Music with Ease > Classical Music > Concert Guide: Romantic Era > Symphony No. 3 in F Major. Op. 90 - Brahms
Symphony No. 3 in F Major. Op. 90
1. Allegro con brio.
2. Andante con moto.
3. Poco allegretto.
Brahm's Third Symphony, first performed at one of the concerts of the Vienna Philharmonic Society, December 2, 1883, is undoubtedly the most popular of the series for the reason that it is clearer in its general construction than the others. At the same time, while less complicated and elaborate in its development, it is not lacking in ideas of a thoroughly poetical kind and in great variety of color.
The first movement opens with a short prelude of powerful chords by the wind instruments, introducing the first theme, a majestic melody, which is given out by the violins, accompanied by the violas and cellos, and supported by the trombones. The theme, which is peculiarly brilliant and even heroic in it style, is treated with masterly skill as it progresses from a steady and peaceful flow to highest point of vigor and majesty. In the transition to the second theme, however, announced by the clarinets, occurs a more restful period; and the theme itself, which is graceful and pastoral in style, imparts a serious, earnest character to the movement, which is still further enforced by the skillfully constructed Coda.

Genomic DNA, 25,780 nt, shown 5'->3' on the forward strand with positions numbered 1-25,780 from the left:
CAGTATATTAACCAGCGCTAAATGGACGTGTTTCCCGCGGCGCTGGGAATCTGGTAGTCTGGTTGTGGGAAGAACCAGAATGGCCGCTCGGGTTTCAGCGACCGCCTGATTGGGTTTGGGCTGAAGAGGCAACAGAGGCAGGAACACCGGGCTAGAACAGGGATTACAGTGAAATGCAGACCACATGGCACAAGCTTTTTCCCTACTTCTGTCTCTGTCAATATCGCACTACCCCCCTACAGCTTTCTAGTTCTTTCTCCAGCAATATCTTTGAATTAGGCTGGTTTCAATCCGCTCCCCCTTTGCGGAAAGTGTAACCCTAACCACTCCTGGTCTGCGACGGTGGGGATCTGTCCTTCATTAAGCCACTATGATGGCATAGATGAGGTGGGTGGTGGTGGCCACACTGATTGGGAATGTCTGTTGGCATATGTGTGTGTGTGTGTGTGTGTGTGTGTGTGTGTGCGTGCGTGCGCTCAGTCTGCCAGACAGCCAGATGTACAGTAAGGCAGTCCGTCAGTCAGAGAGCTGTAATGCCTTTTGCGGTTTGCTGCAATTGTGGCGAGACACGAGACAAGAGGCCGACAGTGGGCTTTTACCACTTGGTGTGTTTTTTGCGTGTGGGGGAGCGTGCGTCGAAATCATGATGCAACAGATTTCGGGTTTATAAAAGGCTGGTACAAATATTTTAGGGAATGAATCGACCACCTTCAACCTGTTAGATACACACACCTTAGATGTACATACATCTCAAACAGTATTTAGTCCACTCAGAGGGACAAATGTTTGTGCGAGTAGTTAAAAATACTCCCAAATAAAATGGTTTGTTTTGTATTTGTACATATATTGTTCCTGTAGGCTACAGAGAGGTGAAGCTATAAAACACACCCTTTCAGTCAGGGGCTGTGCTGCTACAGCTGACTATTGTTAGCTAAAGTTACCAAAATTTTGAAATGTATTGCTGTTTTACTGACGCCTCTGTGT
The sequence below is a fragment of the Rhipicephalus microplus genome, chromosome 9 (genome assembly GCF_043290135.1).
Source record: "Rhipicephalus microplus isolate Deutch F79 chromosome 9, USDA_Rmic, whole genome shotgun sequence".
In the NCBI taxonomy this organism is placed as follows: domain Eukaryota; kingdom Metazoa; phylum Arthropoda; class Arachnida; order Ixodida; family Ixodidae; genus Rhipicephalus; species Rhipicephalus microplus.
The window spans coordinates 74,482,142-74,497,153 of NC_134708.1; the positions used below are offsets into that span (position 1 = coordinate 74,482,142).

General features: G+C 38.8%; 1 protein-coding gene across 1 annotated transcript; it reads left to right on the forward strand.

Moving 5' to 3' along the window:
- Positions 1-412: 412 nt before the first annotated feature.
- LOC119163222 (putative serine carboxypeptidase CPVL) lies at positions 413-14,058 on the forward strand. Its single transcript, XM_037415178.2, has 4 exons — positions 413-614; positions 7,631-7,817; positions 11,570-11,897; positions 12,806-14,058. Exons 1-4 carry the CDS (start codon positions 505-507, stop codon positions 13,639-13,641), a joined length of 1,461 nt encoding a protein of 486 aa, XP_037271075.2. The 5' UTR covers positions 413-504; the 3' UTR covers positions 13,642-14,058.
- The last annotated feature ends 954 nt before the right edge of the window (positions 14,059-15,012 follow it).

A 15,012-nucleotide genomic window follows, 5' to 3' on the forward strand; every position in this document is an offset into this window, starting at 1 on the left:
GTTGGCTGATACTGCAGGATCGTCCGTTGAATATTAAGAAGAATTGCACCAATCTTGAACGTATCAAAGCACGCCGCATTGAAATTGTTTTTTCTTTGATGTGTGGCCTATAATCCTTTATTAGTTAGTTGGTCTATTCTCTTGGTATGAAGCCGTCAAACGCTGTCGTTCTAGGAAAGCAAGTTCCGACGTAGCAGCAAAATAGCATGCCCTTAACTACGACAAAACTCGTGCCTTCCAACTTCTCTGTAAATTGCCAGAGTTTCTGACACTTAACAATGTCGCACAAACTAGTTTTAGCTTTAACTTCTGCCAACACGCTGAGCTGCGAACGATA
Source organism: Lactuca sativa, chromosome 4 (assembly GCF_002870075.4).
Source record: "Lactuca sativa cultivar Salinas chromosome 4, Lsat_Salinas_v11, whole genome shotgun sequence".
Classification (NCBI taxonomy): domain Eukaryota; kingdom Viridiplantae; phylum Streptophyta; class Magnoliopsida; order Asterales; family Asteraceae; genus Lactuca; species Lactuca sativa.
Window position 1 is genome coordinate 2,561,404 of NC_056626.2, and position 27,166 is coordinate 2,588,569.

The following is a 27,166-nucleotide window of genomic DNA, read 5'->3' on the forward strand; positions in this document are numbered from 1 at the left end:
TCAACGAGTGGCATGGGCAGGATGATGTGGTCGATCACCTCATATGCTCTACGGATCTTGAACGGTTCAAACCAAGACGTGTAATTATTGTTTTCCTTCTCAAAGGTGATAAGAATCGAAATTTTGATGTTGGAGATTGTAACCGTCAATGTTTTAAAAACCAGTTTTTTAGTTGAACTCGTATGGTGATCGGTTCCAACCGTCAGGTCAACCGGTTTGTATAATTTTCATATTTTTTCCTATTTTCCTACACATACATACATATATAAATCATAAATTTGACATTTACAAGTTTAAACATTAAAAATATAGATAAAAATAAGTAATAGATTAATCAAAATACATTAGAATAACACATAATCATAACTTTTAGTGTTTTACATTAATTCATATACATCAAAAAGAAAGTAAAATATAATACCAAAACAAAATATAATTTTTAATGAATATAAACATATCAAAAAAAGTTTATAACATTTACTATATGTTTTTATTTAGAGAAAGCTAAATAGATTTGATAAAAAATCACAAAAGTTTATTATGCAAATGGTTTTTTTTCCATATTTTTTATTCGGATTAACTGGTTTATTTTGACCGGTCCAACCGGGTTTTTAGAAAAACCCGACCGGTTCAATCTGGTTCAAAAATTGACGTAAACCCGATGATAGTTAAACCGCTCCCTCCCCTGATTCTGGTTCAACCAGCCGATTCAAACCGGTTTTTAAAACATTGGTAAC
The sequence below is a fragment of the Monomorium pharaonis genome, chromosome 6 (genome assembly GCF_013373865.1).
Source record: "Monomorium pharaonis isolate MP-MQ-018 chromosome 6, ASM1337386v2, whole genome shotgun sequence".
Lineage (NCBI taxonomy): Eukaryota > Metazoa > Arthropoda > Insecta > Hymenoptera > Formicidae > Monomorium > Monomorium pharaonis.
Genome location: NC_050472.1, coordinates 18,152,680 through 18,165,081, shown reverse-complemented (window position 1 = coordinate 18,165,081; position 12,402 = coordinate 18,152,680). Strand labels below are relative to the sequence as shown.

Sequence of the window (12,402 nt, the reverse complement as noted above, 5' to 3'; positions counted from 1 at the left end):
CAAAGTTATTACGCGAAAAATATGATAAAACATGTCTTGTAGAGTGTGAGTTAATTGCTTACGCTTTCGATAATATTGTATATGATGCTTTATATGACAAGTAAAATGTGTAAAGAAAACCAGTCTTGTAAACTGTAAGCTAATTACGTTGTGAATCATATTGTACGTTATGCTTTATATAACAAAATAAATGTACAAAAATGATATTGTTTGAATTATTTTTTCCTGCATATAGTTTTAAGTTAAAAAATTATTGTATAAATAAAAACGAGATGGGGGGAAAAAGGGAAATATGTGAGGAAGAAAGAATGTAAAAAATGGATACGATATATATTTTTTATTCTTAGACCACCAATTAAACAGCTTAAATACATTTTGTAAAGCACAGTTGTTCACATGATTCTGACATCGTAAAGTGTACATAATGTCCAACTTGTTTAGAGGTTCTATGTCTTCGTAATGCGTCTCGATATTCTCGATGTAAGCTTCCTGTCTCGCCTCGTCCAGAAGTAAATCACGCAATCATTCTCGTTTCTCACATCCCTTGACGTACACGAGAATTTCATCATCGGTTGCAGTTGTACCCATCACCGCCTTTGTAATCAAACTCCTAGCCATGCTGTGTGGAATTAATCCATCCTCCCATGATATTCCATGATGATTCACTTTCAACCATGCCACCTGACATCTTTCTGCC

The second movement might almost be termed a rhapsody, as it is very short and is not elaborated after the customary manner. The greater part of the movement indeed rests upon and grows out of the opening theme, which is a simple but graceful and joyous melody, in strong contrast with the epic character of the work. This theme is taken alternately by the wind instruments, violas, and cellos, and is freely treated in variations, which give beautiful tone-color to it. It has a brief rest while the clarinets and bassoons give out a resonant, stirring phrase as if foreshadowing what is to come. It is hardly pronounced enough, however , to be called a second theme. The first subject at once returns and goes on to the end in a series of delightfully contrasted effects.
The third movement, which takes the place of the ordinary Scherzo, is mostly serious in its style, and really fixes the general character of the symphony. Its principal theme, a genuine sample of the Lied, is given out by the cellos, at first fanciful, tender, and full of simple grace, then reminiscent and contemplative, and at last dreamy; to which succeeds a passage for the wind instruments, soothing and almost suppliant.
The Allegretto dies away in soft chords which lead to the Finale -- a passionate, agitated, and sombre movement, yet heroic, elevated, and strong in its style. The theme with which it opens rushes past with all the haste and mystery of a vision in a dream, and then reappears in a new harmonic form, only to grow more sorrowful and gloomy with the entrance of the trombones preluding a new phrase, for now the sentiment changes and we have in its place a passionate conflict. Through the fierce and determined phrases of the violins, however, is heard the steady, jubilant song of the cellos. As they announce the victory the gloom disappears, and gives place to peace and rest once more, dignified and ennobled by the heroic theme of the first movement.